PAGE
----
This past weekend saw the re-election of Angela Merkel as chancellor in the German federal elections. But while this result may have been relatively straightforward by European political standards, there remains much under the surface to potentially worry investors.
Merkel stays, but…
Angela Merkel won her fourth term as chancellor in the German federal election held on the 26th September.
However, the attention hasn’t been on her win. Instead, headlines have been dominated by the rise of the far-right leaning Alternative for Germany (AfD) party, who came in third with just under 13% of the vote. The rise of the AFD significantly alters the political landscape in Germany, not least because this is the first time in over a half a century a far-right party has gained seats in the Bundestag.
While coalition governments are nothing new in German politics, Chancellor Merkel now has the challenge of uniting three parties with significant policy differences (the CDU/CSU, Free Democrats and Greens currently look set to be the most likely combination for a coalition).
There is no precedent for how a three-party coalition could work in practice, but what is certain is that Ms Merkel will preside over a coalition in which she has less power than her previous three terms.
The process of building a coalition could take some time, and it’s possible that Germany won’t have a working coalition in place for many months. Coalition building will require compromise, and while the Green party is buoyed by a better-than-expected result and appears keen to work with Ms Merkel’s CDU, the Free Democrats will want a firm footing in any government after losing their junior coalition with the CDU in the 2013 election.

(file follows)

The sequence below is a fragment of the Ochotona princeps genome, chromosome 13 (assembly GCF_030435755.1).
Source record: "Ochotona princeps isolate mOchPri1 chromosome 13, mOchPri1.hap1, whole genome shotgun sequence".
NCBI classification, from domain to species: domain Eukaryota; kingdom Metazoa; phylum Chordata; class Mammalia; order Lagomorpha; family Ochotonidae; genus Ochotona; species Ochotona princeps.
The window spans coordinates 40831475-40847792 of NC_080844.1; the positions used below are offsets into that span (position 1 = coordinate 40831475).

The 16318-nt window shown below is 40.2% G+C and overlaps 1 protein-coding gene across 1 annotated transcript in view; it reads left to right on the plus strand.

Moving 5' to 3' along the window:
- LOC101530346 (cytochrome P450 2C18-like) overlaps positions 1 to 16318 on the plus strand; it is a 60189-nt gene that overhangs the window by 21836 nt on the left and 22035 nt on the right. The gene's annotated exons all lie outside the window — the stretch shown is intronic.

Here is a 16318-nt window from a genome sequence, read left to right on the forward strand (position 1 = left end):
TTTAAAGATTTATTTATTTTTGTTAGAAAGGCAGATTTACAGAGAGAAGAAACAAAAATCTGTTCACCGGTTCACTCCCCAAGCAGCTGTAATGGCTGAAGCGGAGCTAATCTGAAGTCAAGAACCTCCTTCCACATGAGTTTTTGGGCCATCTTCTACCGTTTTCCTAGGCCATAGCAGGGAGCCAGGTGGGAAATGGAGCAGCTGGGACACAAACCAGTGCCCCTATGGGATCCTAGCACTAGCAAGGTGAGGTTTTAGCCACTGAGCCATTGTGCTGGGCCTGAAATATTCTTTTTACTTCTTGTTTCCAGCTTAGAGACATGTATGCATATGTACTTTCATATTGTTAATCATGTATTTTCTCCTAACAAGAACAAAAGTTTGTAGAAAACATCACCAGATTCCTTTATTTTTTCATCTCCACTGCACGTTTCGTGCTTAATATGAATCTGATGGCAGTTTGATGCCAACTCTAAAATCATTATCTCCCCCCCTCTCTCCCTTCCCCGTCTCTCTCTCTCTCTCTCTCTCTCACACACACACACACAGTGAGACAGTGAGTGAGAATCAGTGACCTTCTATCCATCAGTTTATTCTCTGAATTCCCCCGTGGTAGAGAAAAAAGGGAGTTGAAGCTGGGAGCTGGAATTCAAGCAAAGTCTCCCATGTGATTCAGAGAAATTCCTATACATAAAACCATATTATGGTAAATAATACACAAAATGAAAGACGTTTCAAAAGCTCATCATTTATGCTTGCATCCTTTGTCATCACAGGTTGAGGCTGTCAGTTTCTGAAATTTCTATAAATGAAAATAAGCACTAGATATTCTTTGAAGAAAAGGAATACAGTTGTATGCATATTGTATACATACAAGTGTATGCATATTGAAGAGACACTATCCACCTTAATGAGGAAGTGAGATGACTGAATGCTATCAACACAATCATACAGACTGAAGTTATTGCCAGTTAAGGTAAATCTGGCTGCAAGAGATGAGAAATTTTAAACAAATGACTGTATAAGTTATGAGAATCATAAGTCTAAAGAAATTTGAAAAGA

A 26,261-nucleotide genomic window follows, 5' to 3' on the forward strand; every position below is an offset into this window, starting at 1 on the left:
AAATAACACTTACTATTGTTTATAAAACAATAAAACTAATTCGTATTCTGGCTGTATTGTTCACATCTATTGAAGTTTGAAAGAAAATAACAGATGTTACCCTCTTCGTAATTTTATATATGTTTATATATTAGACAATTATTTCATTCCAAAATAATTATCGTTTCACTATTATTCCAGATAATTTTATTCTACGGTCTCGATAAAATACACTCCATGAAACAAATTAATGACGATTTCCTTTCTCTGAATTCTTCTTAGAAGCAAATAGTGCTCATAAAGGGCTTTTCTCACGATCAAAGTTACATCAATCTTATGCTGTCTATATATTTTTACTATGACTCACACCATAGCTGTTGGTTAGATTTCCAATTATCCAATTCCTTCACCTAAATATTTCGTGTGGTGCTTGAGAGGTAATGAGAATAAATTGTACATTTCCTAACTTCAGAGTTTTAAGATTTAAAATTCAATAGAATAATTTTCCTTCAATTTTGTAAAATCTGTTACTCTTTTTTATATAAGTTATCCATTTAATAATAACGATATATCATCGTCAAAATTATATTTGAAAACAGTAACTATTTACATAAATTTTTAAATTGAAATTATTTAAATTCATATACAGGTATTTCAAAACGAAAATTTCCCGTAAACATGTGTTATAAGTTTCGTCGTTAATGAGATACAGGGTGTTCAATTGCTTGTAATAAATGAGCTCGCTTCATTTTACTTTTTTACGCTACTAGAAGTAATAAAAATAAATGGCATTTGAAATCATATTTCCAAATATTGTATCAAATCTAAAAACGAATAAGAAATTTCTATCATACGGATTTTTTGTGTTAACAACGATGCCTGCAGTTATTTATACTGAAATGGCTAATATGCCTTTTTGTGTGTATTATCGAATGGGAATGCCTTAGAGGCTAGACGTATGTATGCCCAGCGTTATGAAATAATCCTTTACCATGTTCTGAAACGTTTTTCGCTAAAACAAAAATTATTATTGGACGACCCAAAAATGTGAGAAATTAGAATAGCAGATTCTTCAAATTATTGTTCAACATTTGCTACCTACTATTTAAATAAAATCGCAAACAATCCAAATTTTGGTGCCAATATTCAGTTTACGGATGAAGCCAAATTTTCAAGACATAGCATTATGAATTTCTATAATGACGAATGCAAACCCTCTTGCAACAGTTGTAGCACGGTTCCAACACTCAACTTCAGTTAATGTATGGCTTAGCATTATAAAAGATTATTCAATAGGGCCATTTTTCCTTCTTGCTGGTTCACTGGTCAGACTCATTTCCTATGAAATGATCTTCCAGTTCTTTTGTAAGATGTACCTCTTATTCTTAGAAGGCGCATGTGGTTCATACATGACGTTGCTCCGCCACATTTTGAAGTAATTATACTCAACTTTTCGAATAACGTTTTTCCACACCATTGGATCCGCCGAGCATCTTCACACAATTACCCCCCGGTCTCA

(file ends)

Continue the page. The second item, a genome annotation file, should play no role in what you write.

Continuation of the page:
Do the new dynamics raise questions over eurozone reform?
While we’re still at the early stage of negotiations, investors are already beginning to analyse the ramifications of the new German political landscape, both domestically and for the wider European region. Germany is the EU’s powerhouse economy, accounting for over a fifth of EU GDP, so it has a dominant voice in eurozone politics.
As such, German support is generally needed to advance any reform of the eurozone, for example Emmanuel Macron’s ambitiously proposed budget for the region. However, the Free Democrats have been vocal critics of Mr Macron’s proposals. This of course suggests that the new German coalition may not be as supportive of reform, especially where it believes the German taxpayer will be paying for other countries’ mistakes (the Free Democrats have opposed financial assistance programmes for Greece, for example). Ms Merkel will certainly have less time to debate those wider reforms over the coming months while she focuses on establishing a domestic coalition.
Portfolios positioned for what’s ‘brewing under the surface’
We’ve recently held fewer European equities in Nutmeg portfolios this year than we typically hold over the long term. This was principally driven by concerns over European political risk in the first half of the year, with several major European economies holding general elections.
While European political risk appeared subdued over the summer months, it remains easy to forget that the Netherlands still hasn’t formed a functioning coalition following their March 2017 election, and that the deadline for the next Italian general election – in May 2018 – is fast approaching.
In addition, though the broader European economy has shown signs of recovery, the key driver so far has been a rise in global trade rather than a rise in domestic activity.
Given all these factors, we’ve chosen to own more of other, non-European assets, such as emerging markets equities, that should benefit to a higher degree from stronger global trade.
Risk warning: As with all investing, your capital is at risk. The value of your portfolio with Nutmeg can go down as well as up and you may get back less than you invest. Past or future performance indicators are not a reliable indicator of future performance.